People sometimes think of a good leader as one you’d follow in to battle – the first one ‘over the hill’.
And it’s true that leadership is about being courageous enough to step into the unknown with full belief and conviction in your approach. However I believe a really great leader is one who is able to flex and change their approach to get the best out of people in evolving circumstances.
This is something leaders in the NHS must learn to do, and fast. Healthcare provision is changing at a scale and pace we have never seen before. The question we should ask ourselves is how we should change our approach to deliver the transformation required to improve patient care.
There has been investment in leadership development for some time now, and our leaders have done a remarkable job over the last ten years. But the last ten years were a different place to where we are now. It was a place which suited a certain style of leadership; one which ensured targets were met and where the approach was one of telling people what needed to be done. And, while this worked at the time and served the NHS well, it won’t work in the context we now operate.
Part of this new context is the emergence of new organisations within the healthcare landscape. We now have CCGs, Health and Wellbeing Boards, Foundation Trusts, the NHS Trust Development Authority, Health Education England, NHS Commissioning Board and Commissioning support services.
Decision making about healthcare provision is becoming devolved and much more clinically led.
We have to help these new and young organisations and their leaders build relationships with all parts of the health and social care system. We need to develop the kind of individuals who have the courage to take the necessary risks, to innovate on an industrial scale and lead on the transformation the NHS needs.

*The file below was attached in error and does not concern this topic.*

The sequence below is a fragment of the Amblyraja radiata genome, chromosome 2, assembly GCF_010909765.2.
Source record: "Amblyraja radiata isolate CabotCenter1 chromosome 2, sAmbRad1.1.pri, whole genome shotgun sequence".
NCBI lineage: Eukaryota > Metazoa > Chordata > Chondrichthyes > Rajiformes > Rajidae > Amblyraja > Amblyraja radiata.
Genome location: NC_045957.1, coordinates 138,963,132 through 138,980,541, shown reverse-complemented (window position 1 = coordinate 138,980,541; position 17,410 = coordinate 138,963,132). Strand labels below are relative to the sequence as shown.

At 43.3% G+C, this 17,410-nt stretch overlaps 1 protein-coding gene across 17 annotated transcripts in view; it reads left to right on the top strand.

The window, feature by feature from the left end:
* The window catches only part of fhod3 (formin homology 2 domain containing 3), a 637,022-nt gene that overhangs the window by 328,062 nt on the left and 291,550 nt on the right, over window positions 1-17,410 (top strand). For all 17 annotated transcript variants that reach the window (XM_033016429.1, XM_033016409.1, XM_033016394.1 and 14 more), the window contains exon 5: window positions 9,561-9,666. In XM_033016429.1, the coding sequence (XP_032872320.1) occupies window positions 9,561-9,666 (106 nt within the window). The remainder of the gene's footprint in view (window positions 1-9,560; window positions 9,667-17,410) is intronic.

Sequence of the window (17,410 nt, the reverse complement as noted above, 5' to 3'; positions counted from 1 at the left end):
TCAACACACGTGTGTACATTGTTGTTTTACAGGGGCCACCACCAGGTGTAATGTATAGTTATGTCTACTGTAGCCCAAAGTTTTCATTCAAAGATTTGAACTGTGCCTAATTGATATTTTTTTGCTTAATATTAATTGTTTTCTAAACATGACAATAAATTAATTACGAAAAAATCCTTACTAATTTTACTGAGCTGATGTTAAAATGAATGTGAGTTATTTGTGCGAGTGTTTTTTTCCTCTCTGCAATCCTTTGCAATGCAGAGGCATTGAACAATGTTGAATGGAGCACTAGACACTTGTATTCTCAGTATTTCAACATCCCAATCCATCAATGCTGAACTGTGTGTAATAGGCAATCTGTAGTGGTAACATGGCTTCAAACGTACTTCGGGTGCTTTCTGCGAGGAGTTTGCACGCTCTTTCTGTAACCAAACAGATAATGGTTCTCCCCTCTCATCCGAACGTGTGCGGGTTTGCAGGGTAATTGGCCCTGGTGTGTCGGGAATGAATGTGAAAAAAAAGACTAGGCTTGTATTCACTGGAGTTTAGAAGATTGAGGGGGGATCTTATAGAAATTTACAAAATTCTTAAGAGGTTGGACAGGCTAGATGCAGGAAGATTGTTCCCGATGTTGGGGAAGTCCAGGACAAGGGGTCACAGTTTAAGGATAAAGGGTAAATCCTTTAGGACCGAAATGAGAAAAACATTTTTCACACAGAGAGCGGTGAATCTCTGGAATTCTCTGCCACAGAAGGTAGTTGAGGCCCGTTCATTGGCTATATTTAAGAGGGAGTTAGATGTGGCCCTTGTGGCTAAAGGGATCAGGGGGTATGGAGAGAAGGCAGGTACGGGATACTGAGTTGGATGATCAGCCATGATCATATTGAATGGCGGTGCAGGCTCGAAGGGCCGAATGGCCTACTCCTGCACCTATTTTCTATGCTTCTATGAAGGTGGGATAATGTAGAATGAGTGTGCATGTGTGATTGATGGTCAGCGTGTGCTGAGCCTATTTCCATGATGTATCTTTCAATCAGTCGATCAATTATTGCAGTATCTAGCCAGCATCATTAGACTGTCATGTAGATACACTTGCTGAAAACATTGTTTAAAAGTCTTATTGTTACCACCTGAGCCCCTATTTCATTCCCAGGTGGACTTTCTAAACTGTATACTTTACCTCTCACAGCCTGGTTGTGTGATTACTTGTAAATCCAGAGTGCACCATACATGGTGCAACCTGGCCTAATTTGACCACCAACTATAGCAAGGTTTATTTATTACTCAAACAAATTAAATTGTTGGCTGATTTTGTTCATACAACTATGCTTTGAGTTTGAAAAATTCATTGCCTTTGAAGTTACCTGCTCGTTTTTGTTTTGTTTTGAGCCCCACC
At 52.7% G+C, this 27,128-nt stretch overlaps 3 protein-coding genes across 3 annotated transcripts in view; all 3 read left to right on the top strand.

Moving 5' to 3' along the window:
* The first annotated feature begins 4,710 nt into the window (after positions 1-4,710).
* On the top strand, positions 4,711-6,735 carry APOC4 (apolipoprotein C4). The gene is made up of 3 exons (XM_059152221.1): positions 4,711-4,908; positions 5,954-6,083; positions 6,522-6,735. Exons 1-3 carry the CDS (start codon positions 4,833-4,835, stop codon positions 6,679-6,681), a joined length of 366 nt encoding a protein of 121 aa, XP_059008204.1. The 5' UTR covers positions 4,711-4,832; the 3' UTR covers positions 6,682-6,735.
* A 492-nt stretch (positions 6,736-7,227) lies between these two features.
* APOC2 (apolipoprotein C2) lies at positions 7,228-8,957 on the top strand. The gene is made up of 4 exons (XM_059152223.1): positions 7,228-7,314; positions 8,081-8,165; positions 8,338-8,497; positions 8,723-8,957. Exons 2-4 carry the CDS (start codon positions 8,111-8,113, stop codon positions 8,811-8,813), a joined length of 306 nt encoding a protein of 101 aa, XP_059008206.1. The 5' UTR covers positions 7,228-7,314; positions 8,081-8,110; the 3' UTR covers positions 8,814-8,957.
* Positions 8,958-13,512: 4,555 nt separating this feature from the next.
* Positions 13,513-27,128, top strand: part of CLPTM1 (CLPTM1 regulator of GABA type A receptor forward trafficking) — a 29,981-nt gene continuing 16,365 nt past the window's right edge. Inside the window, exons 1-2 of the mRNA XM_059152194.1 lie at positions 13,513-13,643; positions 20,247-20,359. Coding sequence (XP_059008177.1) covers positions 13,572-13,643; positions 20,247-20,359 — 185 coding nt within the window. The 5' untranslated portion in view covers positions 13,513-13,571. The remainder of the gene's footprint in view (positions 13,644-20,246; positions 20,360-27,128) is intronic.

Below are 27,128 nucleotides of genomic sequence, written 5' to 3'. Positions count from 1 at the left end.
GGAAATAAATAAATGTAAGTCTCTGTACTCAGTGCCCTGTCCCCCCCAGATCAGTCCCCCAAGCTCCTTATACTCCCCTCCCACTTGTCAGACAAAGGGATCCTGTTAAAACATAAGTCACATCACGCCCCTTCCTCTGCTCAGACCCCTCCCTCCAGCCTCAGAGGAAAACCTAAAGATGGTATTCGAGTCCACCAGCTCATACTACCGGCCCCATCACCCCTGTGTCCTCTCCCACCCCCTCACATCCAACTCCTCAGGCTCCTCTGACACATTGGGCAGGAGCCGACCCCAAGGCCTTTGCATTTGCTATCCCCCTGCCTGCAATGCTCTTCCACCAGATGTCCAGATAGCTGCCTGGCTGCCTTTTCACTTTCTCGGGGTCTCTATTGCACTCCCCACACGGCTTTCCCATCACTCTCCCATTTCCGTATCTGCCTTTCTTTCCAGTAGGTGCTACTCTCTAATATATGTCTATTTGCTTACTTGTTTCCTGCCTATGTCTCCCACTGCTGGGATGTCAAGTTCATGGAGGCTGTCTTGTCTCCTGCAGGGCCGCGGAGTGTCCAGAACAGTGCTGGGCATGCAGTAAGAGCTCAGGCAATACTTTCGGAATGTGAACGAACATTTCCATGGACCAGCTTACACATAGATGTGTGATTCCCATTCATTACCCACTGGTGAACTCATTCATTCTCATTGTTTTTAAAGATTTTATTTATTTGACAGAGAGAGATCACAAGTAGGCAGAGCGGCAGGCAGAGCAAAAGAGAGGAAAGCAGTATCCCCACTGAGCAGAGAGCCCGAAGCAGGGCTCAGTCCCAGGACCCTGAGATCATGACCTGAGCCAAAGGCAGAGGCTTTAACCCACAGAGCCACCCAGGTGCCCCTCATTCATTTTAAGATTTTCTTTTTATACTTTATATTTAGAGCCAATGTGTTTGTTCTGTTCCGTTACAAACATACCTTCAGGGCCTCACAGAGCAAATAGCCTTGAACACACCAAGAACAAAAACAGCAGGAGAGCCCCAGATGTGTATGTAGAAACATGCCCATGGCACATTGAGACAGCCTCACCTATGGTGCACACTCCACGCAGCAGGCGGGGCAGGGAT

This is a big part of what the NHS Leadership Academy is setting out to do. One of our key areas of work is equipping health leaders with the skills needed to meet the challenges of the evolving system, both in terms of current challenges as well those emerging in a regularly changing policy environment.
These programmes include our work to support the development of leaders in the emerging CCGs – including supporting the leadership assessment process as part of their authorisation. Our intention is to put leadership development at the heart of commissioning.
We are also working to provide leadership support and development to those NHS Trusts around the country who are aiming to become Foundation Trusts.
Our FT support programme has been developed to offer practical, supportive and confidential support to Trusts seeking to improve their QIPP performance.
Through supporting these organisations to make improvements during this turbulent time leadership development and support can have a real impact on improving patient care and people’s experience of the NHS.
We continue to work closely with our colleagues in public health and social care to co-design and develop leadership programmes that will create exceptional system leadership capability. In conjunction with the National Skills Academy for Social Care, for example, we have commissioned a report that provides a guide to key leadership behaviours that will support delivery of integrated commissioning and integrated care. This will be used to inform all of the leadership development work we undertake in this area.
There will be difficulties that all of us will face to meet the challenges that system change will bring. This is why the Academy is acting now to support both organisations to develop a consistent and standardised approach to leadership.